Google has been using carrots (e.g., sample code) and sticks (e.g.,
ban on the
to get developers to work with content over files. Part of that is
using the Storage Access Framework, which is dominated by three
ACTION_OPEN_DOCUMENT_TREE. Google wants us to be using those for
requesting content from the user, rather than working solely with the
Hence, it would be really helpful if activities existed for those
actions on all relevant devices (Android 4.4+, except for
which is Android 5.0+). For example, they might have part of Compatibility
Test Suite test these actions, so that devices would not ship with broken
Alas, this does not appear to be the case.
In particular, it is a mixed bag on Android TV. Some devices, like the NVIDIA
Shield TV, support the Storage Access Framework. Others, such as the Xiaomi
Mi Box, do not. Michael Sotnikov, who brought this to my attention,
indicates that other Android TV devices behave like the Mi Box.
What’s worse is that it is difficult for us to determine which devices are affected.
That’s because, technically,
are supported… by activities that do nothing other than show a “You don’t have
an app that can do this”
So, not only does the documentation provide no hint that these activities are
optional, but our standard detection mechanisms — such as calling
PackageManager and seeing if it returns
null — do not work.
At least for the Mi Box,
ACTION_OPEN_DOCUMENT_TREE is not supported in the
traditional way, by simply not having an activity for it. Hence, you can check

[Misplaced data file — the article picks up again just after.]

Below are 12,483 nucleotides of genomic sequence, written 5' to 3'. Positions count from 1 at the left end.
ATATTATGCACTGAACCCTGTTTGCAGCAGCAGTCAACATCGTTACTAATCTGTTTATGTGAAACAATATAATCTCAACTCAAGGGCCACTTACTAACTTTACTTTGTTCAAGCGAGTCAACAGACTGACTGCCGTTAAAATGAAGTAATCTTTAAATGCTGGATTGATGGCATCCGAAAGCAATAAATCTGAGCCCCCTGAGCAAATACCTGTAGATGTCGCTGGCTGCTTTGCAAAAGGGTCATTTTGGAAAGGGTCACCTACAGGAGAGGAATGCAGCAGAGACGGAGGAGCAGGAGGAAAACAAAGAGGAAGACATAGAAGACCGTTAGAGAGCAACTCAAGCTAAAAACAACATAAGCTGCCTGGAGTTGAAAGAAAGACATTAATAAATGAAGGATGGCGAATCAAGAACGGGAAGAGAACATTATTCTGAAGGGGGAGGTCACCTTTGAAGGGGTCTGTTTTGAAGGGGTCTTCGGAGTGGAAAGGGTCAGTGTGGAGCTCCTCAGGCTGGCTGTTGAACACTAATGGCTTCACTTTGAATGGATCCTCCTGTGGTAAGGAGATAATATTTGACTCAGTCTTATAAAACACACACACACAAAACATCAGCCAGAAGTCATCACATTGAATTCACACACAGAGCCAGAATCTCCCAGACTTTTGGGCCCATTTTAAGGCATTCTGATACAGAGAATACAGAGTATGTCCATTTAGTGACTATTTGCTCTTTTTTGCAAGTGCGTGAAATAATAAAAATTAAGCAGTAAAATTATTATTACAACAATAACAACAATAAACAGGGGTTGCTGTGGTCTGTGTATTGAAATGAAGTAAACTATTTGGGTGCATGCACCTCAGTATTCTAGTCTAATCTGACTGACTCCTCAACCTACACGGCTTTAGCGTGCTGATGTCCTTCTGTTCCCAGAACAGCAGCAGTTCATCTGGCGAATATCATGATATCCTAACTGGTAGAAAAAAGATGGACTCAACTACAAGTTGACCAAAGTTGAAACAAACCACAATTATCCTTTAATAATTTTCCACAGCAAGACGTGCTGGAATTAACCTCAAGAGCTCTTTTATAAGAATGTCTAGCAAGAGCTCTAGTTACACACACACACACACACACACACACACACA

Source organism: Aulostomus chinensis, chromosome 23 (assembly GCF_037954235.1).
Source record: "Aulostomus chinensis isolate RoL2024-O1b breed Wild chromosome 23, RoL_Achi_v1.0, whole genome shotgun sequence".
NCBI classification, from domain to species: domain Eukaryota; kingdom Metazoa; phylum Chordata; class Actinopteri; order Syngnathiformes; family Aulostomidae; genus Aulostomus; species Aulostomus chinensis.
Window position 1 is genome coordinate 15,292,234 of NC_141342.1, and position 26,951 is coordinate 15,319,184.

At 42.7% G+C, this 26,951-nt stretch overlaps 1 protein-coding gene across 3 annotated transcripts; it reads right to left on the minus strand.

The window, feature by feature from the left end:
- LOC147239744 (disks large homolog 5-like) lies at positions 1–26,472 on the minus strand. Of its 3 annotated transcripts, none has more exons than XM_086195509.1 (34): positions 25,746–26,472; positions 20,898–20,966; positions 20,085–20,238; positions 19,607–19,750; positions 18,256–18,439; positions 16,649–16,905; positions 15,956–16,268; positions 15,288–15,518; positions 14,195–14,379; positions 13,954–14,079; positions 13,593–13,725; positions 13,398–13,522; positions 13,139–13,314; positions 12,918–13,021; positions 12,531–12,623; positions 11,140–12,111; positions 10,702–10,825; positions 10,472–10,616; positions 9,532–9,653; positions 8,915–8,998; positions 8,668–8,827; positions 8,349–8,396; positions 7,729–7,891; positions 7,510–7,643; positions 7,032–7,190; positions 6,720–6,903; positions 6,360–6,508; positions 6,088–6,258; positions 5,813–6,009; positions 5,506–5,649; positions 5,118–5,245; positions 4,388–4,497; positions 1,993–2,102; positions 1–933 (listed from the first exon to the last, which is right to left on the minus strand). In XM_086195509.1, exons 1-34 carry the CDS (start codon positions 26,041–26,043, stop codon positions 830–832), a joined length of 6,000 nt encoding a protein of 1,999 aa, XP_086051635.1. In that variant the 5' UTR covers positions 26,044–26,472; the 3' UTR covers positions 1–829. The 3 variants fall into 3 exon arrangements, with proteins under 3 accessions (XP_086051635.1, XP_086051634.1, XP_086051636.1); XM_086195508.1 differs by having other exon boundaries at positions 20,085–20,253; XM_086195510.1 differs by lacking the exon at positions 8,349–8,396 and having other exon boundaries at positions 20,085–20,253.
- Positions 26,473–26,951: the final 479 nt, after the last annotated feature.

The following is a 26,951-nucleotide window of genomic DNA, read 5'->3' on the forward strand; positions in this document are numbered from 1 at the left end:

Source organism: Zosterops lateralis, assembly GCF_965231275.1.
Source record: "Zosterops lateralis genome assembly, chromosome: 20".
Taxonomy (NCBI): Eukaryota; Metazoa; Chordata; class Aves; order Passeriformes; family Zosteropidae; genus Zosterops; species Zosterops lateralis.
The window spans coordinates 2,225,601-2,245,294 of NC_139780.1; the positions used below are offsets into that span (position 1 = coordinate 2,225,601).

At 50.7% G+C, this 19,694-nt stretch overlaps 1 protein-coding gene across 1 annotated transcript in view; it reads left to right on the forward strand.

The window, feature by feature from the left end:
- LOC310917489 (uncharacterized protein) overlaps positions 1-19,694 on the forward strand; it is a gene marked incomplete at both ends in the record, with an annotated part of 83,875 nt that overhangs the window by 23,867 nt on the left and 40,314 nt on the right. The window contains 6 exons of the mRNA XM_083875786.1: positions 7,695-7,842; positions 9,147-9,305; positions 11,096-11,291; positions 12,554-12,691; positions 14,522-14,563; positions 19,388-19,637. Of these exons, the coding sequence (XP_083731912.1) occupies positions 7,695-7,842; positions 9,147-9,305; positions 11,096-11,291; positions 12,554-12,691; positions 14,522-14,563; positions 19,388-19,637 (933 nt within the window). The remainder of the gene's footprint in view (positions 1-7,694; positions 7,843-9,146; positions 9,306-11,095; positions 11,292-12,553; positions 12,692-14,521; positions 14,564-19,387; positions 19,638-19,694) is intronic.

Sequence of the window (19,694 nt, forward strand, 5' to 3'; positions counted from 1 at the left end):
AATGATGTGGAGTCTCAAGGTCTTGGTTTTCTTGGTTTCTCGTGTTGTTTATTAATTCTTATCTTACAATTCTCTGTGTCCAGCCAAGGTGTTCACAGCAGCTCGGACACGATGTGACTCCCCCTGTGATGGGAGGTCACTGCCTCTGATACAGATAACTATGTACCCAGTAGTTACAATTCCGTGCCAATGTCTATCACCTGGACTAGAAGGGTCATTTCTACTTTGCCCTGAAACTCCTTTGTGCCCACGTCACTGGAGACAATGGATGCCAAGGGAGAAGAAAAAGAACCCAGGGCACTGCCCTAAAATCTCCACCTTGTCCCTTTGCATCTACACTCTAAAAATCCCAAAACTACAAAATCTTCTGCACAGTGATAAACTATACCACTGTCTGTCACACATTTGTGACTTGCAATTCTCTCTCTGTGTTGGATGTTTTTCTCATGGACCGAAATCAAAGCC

to see if that
Intent resolves and take steps to work around the problem.
ACTION_CREATE_DOCUMENT, you can check to see
resolveActivity() returns a
ResolveInfo pointing at an activity whose
com.google.android.tv.frameworkpackagestubs package seems to be a stock
Google package — bundled into a
FrameworkStubs.apk file — that
provides these fake implementations. It seems like a variety of Android TV
devices ship with this, perhaps lining up with the devices that Mr. Sotnikov
So, Google decided to not support the Storage Access Framework on some
Android TV devices, and failed to document this.
I filed an issue to try
to argue that things should move in the other direction, with the CTS confirming
the existence of working Storage Access Framework activities, lest we find
ourselves with a growing fleet of devices with broken implementations.
Regardless, at least if you are supporting Android TV, have a fallback plan
for devices lacking the Storage Access Framework. For example, there are many
file chooser libraries for Android;
one or more of them may offer a reasonable user experience on a TV.
Need a speaker at your Android development meetup? Mark Murphy is available, in person in the Boston/Pittsburgh/DC triangle, or by remote anywhere in the world! Contact Mark for details!